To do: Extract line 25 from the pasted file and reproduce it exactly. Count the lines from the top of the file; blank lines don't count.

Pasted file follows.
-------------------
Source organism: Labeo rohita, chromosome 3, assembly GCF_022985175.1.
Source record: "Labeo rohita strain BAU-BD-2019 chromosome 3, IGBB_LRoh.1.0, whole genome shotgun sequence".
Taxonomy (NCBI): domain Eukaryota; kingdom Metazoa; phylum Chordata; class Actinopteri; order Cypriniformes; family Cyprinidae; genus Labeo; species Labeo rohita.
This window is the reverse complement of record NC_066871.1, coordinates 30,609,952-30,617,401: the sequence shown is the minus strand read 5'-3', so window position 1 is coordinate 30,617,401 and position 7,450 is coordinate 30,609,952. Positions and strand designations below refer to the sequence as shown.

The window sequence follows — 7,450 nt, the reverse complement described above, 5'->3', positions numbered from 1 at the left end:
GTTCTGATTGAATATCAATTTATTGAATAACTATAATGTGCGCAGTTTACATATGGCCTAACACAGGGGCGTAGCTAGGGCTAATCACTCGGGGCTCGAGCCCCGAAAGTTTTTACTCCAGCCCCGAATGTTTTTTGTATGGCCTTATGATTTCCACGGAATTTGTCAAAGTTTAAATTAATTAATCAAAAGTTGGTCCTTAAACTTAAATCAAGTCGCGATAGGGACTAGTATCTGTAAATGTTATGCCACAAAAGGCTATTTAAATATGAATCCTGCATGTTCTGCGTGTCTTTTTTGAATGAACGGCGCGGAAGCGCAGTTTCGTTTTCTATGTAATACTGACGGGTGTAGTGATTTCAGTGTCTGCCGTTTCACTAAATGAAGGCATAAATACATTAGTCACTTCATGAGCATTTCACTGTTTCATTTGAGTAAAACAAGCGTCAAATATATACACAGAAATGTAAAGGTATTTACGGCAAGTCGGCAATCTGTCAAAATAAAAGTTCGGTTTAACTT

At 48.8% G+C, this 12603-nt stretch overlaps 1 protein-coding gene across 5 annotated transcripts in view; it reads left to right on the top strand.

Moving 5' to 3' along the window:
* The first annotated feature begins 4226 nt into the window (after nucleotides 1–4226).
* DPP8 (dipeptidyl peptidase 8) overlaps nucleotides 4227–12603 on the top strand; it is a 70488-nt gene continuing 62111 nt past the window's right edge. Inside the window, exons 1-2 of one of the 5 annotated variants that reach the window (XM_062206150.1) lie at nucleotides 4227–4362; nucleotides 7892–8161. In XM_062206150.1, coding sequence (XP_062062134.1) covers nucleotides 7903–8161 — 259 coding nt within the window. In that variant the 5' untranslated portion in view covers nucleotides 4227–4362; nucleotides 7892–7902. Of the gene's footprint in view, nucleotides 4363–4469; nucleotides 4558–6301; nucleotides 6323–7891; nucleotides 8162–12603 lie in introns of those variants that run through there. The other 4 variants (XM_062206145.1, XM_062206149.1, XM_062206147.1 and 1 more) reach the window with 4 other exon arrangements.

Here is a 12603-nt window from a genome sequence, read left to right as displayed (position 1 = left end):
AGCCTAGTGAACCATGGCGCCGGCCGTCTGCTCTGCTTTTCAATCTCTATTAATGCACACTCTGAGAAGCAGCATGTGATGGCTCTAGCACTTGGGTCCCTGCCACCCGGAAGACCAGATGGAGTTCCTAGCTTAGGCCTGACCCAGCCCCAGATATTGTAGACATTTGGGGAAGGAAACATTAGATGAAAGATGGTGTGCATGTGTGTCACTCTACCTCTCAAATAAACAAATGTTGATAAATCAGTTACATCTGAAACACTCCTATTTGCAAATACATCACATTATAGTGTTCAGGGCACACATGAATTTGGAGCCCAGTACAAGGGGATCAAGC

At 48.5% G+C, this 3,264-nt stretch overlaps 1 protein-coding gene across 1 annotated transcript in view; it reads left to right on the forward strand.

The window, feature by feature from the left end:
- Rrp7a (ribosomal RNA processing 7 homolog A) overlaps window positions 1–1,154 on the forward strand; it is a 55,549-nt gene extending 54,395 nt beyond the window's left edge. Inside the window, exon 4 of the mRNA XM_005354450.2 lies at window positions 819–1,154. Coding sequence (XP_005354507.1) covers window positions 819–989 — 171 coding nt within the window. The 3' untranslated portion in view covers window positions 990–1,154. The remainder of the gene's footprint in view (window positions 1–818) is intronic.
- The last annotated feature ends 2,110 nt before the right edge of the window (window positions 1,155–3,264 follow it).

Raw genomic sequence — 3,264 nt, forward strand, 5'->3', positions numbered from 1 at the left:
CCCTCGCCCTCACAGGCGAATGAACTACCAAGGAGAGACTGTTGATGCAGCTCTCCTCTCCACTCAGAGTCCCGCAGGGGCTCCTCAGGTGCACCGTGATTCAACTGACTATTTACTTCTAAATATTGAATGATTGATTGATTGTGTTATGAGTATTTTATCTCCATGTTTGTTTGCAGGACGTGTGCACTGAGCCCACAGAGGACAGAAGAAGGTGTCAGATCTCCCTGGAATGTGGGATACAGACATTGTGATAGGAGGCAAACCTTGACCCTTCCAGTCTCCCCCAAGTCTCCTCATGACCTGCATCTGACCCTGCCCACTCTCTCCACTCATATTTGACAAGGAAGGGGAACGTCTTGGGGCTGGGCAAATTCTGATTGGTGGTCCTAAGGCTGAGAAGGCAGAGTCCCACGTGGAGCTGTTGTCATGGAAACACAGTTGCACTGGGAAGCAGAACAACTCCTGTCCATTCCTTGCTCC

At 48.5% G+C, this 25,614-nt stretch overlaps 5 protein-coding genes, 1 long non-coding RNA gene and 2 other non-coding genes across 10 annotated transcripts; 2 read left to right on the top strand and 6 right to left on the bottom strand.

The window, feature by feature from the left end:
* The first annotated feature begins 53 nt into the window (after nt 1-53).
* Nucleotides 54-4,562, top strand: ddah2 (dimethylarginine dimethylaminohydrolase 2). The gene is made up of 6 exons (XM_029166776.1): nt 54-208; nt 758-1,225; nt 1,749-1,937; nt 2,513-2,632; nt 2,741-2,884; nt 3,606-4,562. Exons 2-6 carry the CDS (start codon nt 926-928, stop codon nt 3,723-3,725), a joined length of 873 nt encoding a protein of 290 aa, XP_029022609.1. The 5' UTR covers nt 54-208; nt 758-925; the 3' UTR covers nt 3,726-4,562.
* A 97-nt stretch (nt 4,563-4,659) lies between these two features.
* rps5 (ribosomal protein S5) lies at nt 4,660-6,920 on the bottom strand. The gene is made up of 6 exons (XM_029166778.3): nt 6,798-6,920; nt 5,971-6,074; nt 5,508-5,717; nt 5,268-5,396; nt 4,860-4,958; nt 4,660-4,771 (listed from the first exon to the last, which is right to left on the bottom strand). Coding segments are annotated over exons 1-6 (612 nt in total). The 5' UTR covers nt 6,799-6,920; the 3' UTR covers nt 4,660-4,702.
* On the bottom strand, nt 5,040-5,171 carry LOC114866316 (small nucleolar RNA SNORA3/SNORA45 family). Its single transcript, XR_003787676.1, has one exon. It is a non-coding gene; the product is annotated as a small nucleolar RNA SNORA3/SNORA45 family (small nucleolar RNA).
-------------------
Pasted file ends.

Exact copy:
* On the bottom strand, nt 5,040-5,171 carry LOC114866316 (small nucleolar RNA SNORA3/SNORA45 family). Its single transcript, XR_003787676.1, has one exon. It is a non-coding gene; the product is annotated as a small nucleolar RNA SNORA3/SNORA45 family (small nucleolar RNA).